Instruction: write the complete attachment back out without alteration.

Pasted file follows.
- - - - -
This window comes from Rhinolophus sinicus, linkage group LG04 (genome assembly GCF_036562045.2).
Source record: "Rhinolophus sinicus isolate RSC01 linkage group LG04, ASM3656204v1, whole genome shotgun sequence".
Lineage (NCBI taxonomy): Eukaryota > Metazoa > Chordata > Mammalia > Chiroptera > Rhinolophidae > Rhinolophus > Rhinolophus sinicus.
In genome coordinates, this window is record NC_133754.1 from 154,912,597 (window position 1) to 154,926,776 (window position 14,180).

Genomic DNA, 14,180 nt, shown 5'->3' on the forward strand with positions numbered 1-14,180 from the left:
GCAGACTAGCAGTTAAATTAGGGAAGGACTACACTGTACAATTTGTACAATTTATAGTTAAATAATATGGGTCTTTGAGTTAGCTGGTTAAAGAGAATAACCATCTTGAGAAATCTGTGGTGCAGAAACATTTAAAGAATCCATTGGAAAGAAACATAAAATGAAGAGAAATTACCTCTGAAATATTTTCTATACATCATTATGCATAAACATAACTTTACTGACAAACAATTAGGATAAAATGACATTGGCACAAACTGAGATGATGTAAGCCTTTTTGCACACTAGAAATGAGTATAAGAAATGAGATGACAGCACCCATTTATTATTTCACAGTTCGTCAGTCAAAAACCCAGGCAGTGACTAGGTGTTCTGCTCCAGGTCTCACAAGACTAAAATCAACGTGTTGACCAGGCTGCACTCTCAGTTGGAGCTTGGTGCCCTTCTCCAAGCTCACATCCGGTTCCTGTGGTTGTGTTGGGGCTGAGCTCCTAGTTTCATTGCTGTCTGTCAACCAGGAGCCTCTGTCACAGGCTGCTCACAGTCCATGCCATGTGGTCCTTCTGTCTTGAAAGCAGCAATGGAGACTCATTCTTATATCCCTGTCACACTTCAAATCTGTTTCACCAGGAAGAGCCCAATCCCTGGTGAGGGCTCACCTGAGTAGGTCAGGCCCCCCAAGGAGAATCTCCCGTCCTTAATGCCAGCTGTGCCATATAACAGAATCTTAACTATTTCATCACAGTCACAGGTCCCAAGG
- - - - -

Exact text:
This window comes from Rhinolophus sinicus, linkage group LG04 (genome assembly GCF_036562045.2).
Source record: "Rhinolophus sinicus isolate RSC01 linkage group LG04, ASM3656204v1, whole genome shotgun sequence".
Lineage (NCBI taxonomy): Eukaryota > Metazoa > Chordata > Mammalia > Chiroptera > Rhinolophidae > Rhinolophus > Rhinolophus sinicus.
In genome coordinates, this window is record NC_133754.1 from 154,912,597 (window position 1) to 154,926,776 (window position 14,180).

Genomic DNA, 14,180 nt, shown 5'->3' on the forward strand with positions numbered 1-14,180 from the left:
GCAGACTAGCAGTTAAATTAGGGAAGGACTACACTGTACAATTTGTACAATTTATAGTTAAATAATATGGGTCTTTGAGTTAGCTGGTTAAAGAGAATAACCATCTTGAGAAATCTGTGGTGCAGAAACATTTAAAGAATCCATTGGAAAGAAACATAAAATGAAGAGAAATTACCTCTGAAATATTTTCTATACATCATTATGCATAAACATAACTTTACTGACAAACAATTAGGATAAAATGACATTGGCACAAACTGAGATGATGTAAGCCTTTTTGCACACTAGAAATGAGTATAAGAAATGAGATGACAGCACCCATTTATTATTTCACAGTTCGTCAGTCAAAAACCCAGGCAGTGACTAGGTGTTCTGCTCCAGGTCTCACAAGACTAAAATCAACGTGTTGACCAGGCTGCACTCTCAGTTGGAGCTTGGTGCCCTTCTCCAAGCTCACATCCGGTTCCTGTGGTTGTGTTGGGGCTGAGCTCCTAGTTTCATTGCTGTCTGTCAACCAGGAGCCTCTGTCACAGGCTGCTCACAGTCCATGCCATGTGGTCCTTCTGTCTTGAAAGCAGCAATGGAGACTCATTCTTATATCCCTGTCACACTTCAAATCTGTTTCACCAGGAAGAGCCCAATCCCTGGTGAGGGCTCACCTGAGTAGGTCAGGCCCCCCAAGGAGAATCTCCCGTCCTTAATGCCAGCTGTGCCATATAACAGAATCTTAACTATTTCATCACAGTCACAGGTCCCAAGG